The former residence of the Chapman family with links to T.E. Lawrence and Sir Walter Raleigh. The existing house was built, to replace a previous structure, as a Georgian house in the 1780's by Sir Benjamin Chapman. His house was built to plans by Thomas Cooley known for his works at the Royal Exchange, Dublin. Sir Thomas Chapman, younger brother of Sir Benjamin castellated the house starting in 1812 and finishing works by 1826. James Shiel was involved as architect. The Chapmans lived in Killua Castle until 1919. The property was subsequently sold and transformed into a golf club by William Hackett. After his death in 1942, the house was sold again and its roof was removed in 1944. Killua became an ivy cladded ruin until its restoration started in 2000.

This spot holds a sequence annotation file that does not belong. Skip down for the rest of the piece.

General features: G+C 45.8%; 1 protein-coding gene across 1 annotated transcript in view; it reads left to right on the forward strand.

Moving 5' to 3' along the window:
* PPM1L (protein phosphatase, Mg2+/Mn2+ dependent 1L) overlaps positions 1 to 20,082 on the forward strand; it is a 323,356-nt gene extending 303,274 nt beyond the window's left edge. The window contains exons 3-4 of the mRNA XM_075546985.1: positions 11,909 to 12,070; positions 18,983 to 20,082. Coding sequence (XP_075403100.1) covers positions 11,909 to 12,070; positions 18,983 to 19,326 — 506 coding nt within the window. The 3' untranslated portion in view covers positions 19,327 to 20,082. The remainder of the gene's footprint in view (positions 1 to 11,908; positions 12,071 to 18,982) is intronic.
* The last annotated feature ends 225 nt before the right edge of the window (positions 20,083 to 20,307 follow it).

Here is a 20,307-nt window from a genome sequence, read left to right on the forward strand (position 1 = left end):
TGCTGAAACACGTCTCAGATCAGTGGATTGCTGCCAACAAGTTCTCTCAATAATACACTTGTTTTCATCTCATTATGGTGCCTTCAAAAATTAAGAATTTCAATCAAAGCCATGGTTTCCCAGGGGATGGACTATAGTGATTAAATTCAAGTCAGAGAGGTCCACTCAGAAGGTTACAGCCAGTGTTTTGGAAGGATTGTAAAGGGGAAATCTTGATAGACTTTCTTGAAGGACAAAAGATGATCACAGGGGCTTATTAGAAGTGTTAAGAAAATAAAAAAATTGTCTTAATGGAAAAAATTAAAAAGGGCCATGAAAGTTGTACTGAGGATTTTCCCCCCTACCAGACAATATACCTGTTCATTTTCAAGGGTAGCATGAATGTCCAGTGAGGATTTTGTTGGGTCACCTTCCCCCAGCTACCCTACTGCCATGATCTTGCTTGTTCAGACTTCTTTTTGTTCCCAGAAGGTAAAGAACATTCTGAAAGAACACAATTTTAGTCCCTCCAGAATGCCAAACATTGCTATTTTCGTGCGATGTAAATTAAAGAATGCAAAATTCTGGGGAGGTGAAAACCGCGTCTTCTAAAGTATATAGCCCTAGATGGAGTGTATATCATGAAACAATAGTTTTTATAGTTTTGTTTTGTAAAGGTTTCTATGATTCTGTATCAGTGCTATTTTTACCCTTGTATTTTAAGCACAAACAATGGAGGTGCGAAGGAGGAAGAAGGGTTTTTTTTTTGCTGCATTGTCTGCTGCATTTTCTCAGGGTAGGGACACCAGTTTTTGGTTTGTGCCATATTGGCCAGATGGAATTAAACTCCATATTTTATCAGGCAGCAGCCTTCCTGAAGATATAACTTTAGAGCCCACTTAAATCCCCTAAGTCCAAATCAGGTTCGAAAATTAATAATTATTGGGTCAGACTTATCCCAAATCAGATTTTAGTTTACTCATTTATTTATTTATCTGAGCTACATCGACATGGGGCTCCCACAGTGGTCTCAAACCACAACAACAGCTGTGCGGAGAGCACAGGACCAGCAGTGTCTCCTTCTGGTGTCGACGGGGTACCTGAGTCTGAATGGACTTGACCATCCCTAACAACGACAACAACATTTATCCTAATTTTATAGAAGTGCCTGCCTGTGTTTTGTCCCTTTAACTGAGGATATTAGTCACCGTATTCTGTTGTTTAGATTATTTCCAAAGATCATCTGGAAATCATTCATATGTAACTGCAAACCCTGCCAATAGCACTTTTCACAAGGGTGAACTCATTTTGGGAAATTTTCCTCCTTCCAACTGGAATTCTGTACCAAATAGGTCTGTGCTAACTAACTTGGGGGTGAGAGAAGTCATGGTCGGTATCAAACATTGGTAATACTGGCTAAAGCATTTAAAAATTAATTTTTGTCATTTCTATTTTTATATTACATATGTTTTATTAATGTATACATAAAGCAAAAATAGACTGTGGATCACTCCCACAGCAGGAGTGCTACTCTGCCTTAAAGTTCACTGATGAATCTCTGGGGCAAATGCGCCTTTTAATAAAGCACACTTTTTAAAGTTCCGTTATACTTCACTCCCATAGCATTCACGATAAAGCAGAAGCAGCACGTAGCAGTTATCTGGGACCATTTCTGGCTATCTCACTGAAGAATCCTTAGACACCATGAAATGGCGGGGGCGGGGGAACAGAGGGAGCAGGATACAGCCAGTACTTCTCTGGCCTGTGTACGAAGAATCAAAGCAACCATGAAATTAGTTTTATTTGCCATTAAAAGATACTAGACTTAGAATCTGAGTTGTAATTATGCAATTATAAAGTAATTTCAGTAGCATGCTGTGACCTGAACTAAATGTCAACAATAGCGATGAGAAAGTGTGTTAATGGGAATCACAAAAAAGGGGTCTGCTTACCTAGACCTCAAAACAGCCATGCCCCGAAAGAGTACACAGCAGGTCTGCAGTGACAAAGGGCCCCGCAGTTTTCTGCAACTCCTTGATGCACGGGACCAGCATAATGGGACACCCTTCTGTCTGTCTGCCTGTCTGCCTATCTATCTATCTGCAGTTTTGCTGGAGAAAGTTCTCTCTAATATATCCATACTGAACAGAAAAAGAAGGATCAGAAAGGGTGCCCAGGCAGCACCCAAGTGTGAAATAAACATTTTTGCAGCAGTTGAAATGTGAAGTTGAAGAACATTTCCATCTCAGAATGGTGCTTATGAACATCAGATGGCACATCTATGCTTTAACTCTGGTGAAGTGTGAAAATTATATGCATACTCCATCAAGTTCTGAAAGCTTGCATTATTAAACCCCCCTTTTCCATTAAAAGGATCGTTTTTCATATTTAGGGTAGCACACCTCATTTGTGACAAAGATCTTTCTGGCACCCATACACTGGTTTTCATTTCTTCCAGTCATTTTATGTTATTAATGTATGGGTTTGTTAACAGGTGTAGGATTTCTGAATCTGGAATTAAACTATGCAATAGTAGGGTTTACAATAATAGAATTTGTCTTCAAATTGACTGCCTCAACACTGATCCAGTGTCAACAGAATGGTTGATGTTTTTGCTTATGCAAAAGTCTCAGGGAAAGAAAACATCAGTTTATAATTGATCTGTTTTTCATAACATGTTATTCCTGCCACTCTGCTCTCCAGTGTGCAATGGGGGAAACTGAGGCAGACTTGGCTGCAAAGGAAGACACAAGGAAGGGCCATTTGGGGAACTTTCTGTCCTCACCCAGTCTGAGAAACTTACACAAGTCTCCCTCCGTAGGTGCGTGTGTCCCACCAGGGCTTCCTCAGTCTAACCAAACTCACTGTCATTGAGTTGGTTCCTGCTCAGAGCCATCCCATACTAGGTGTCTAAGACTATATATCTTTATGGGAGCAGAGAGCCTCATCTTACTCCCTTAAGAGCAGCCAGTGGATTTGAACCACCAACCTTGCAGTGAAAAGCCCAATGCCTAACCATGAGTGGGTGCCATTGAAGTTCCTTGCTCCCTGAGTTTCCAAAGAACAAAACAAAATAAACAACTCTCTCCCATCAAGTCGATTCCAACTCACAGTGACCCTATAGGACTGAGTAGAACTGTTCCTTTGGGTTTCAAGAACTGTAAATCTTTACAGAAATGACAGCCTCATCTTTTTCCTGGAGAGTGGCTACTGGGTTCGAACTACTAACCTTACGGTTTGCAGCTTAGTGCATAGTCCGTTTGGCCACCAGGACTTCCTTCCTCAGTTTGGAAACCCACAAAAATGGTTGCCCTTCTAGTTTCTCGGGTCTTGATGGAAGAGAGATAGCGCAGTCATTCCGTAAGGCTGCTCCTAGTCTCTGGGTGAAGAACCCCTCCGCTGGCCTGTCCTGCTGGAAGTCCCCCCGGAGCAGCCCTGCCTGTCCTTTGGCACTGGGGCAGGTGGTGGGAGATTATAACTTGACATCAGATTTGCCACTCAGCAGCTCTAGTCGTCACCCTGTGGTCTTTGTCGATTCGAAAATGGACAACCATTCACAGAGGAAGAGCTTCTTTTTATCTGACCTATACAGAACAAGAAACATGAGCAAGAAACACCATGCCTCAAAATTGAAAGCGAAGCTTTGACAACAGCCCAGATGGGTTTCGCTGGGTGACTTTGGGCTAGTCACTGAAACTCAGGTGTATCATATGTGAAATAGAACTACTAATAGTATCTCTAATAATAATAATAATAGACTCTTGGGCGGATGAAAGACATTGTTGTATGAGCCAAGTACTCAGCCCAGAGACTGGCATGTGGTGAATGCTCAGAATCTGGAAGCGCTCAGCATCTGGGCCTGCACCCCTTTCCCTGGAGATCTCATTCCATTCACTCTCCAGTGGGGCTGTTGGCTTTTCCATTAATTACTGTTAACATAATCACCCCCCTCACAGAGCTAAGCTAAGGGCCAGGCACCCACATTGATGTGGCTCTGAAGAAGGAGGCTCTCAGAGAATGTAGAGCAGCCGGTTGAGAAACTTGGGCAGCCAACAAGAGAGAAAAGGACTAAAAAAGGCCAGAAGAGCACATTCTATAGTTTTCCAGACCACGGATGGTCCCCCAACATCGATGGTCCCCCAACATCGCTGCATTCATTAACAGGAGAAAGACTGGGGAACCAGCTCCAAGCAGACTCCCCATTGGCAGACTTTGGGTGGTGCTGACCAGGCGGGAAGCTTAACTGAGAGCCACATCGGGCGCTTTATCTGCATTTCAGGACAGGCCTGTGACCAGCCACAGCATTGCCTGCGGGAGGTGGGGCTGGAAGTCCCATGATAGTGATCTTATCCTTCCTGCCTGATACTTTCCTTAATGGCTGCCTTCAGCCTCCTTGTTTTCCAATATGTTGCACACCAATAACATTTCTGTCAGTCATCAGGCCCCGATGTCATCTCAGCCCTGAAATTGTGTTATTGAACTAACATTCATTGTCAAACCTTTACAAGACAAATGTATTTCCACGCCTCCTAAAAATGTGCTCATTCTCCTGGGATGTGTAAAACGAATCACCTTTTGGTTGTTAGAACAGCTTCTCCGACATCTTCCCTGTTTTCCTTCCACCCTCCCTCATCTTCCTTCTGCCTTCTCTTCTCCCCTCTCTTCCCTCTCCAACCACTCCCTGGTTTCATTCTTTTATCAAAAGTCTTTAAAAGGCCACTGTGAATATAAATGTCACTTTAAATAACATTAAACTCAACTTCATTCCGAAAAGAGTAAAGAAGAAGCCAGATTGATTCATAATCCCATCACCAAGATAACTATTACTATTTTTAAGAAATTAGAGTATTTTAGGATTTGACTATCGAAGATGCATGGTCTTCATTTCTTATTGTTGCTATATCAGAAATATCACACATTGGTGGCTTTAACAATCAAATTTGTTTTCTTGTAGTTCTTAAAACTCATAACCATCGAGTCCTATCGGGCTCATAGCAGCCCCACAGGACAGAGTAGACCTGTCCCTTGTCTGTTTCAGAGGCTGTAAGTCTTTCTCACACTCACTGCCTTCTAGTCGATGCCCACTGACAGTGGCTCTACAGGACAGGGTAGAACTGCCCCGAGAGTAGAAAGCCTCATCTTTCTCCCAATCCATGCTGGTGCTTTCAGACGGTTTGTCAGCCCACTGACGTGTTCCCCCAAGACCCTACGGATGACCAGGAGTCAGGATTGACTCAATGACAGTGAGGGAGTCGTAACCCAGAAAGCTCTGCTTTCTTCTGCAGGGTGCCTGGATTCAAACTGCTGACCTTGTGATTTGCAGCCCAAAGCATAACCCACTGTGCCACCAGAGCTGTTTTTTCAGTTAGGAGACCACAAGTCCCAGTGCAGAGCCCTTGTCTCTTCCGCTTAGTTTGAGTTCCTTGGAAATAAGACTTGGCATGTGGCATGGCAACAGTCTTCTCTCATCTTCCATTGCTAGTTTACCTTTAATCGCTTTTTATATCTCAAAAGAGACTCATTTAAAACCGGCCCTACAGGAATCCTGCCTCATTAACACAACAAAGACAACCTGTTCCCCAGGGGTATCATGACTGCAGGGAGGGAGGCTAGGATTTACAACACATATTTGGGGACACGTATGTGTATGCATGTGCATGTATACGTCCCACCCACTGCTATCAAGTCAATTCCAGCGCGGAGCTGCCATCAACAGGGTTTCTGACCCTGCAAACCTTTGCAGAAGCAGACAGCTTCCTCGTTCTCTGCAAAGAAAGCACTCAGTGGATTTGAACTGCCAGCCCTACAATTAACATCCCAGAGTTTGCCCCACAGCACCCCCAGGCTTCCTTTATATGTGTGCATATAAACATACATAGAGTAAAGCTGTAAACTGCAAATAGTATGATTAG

The Chapmans received Killua for services rendered as part of Cromwell's army. However, by the time Sir Thomas castellated his brother's Georgian pile, a better and more romantic story was desirable. The Chapmans descended from Sir Walter Raleigh's maternal line, Champerowne. In fact, they had moved from Leicestershire to Ireland (Co. Kerry) through Raleigh's patronage. It only took a small flight of fancy to claim that Killua also came to be theirs through Sir Walter and not only that, that he had planted the first potato ever in Ireland in the site now marked by the Raleigh Obelisk. Alas, Raleigh probably never set foot in Killua and the potato had been introduced much earlier to Ireland, most likely, by Spanish sailors.
Visit this historic and beautiful castle to learn more about its fascinating history and explore its scenic grounds.